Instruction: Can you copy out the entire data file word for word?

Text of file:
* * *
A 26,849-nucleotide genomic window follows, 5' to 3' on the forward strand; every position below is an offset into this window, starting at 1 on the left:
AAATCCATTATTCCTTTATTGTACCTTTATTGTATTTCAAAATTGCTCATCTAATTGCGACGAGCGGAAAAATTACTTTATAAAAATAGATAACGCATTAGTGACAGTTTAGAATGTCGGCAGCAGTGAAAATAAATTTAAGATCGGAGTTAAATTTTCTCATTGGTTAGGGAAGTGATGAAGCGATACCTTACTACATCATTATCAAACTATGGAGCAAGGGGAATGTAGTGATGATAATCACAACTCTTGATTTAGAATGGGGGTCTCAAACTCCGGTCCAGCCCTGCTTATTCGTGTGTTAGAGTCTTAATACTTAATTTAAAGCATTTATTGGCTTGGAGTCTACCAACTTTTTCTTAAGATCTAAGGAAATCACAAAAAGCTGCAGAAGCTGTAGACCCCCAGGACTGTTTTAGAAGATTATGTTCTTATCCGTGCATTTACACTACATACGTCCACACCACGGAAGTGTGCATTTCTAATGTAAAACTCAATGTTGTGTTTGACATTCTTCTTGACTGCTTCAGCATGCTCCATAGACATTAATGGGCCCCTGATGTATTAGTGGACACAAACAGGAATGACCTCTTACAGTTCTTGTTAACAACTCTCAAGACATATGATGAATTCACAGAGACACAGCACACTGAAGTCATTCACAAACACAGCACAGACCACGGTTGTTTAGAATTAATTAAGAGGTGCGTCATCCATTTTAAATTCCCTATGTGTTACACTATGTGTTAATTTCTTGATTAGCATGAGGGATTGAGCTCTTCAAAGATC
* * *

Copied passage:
A 26,849-nucleotide genomic window follows, 5' to 3' on the forward strand; every position below is an offset into this window, starting at 1 on the left:
AAATCCATTATTCCTTTATTGTACCTTTATTGTATTTCAAAATTGCTCATCTAATTGCGACGAGCGGAAAAATTACTTTATAAAAATAGATAACGCATTAGTGACAGTTTAGAATGTCGGCAGCAGTGAAAATAAATTTAAGATCGGAGTTAAATTTTCTCATTGGTTAGGGAAGTGATGAAGCGATACCTTACTACATCATTATCAAACTATGGAGCAAGGGGAATGTAGTGATGATAATCACAACTCTTGATTTAGAATGGGGGTCTCAAACTCCGGTCCAGCCCTGCTTATTCGTGTGTTAGAGTCTTAATACTTAATTTAAAGCATTTATTGGCTTGGAGTCTACCAACTTTTTCTTAAGATCTAAGGAAATCACAAAAAGCTGCAGAAGCTGTAGACCCCCAGGACTGTTTTAGAAGATTATGTTCTTATCCGTGCATTTACACTACATACGTCCACACCACGGAAGTGTGCATTTCTAATGTAAAACTCAATGTTGTGTTTGACATTCTTCTTGACTGCTTCAGCATGCTCCATAGACATTAATGGGCCCCTGATGTATTAGTGGACACAAACAGGAATGACCTCTTACAGTTCTTGTTAACAACTCTCAAGACATATGATGAATTCACAGAGACACAGCACACTGAAGTCATTCACAAACACAGCACAGACCACGGTTGTTTAGAATTAATTAAGAGGTGCGTCATCCATTTTAAATTCCCTATGTGTTACACTATGTGTTAATTTCTTGATTAGCATGAGGGATTGAGCTCTTCAAAGATC